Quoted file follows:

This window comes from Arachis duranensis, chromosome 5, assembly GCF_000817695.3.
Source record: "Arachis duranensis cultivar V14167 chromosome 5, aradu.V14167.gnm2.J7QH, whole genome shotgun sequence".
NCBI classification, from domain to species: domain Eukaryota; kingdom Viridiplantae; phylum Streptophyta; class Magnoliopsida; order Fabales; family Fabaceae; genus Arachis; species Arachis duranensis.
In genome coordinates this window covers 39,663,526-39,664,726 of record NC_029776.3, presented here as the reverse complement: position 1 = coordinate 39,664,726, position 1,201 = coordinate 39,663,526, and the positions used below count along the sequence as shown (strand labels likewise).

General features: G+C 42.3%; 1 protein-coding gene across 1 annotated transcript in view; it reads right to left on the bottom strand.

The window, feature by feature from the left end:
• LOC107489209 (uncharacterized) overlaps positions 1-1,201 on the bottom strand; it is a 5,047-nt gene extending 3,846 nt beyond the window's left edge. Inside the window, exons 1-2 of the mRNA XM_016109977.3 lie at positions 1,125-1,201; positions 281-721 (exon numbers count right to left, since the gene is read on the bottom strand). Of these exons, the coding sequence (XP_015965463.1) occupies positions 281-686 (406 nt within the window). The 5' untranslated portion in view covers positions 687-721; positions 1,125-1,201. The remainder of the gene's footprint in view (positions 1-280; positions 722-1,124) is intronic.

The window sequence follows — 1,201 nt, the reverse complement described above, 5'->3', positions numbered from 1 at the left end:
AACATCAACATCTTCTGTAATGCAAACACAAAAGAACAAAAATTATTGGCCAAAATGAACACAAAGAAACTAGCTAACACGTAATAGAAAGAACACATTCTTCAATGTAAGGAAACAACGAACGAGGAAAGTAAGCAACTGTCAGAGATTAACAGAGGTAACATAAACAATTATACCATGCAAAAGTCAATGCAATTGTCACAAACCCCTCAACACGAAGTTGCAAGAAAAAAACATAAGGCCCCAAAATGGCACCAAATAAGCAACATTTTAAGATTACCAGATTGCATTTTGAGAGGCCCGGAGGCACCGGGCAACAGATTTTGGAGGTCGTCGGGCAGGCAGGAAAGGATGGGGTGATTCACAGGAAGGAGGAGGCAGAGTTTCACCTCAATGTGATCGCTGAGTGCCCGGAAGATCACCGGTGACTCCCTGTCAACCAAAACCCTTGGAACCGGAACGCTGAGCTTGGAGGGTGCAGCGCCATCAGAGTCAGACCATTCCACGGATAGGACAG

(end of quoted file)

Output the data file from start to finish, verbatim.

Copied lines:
This window comes from Arachis duranensis, chromosome 5, assembly GCF_000817695.3.
Source record: "Arachis duranensis cultivar V14167 chromosome 5, aradu.V14167.gnm2.J7QH, whole genome shotgun sequence".
NCBI classification, from domain to species: domain Eukaryota; kingdom Viridiplantae; phylum Streptophyta; class Magnoliopsida; order Fabales; family Fabaceae; genus Arachis; species Arachis duranensis.
In genome coordinates this window covers 39,663,526-39,664,726 of record NC_029776.3, presented here as the reverse complement: position 1 = coordinate 39,664,726, position 1,201 = coordinate 39,663,526, and the positions used below count along the sequence as shown (strand labels likewise).

General features: G+C 42.3%; 1 protein-coding gene across 1 annotated transcript in view; it reads right to left on the bottom strand.

The window, feature by feature from the left end:
• LOC107489209 (uncharacterized) overlaps positions 1-1,201 on the bottom strand; it is a 5,047-nt gene extending 3,846 nt beyond the window's left edge. Inside the window, exons 1-2 of the mRNA XM_016109977.3 lie at positions 1,125-1,201; positions 281-721 (exon numbers count right to left, since the gene is read on the bottom strand). Of these exons, the coding sequence (XP_015965463.1) occupies positions 281-686 (406 nt within the window). The 5' untranslated portion in view covers positions 687-721; positions 1,125-1,201. The remainder of the gene's footprint in view (positions 1-280; positions 722-1,124) is intronic.

The window sequence follows — 1,201 nt, the reverse complement described above, 5'->3', positions numbered from 1 at the left end:
AACATCAACATCTTCTGTAATGCAAACACAAAAGAACAAAAATTATTGGCCAAAATGAACACAAAGAAACTAGCTAACACGTAATAGAAAGAACACATTCTTCAATGTAAGGAAACAACGAACGAGGAAAGTAAGCAACTGTCAGAGATTAACAGAGGTAACATAAACAATTATACCATGCAAAAGTCAATGCAATTGTCACAAACCCCTCAACACGAAGTTGCAAGAAAAAAACATAAGGCCCCAAAATGGCACCAAATAAGCAACATTTTAAGATTACCAGATTGCATTTTGAGAGGCCCGGAGGCACCGGGCAACAGATTTTGGAGGTCGTCGGGCAGGCAGGAAAGGATGGGGTGATTCACAGGAAGGAGGAGGCAGAGTTTCACCTCAATGTGATCGCTGAGTGCCCGGAAGATCACCGGTGACTCCCTGTCAACCAAAACCCTTGGAACCGGAACGCTGAGCTTGGAGGGTGCAGCGCCATCAGAGTCAGACCATTCCACGGATAGGACAG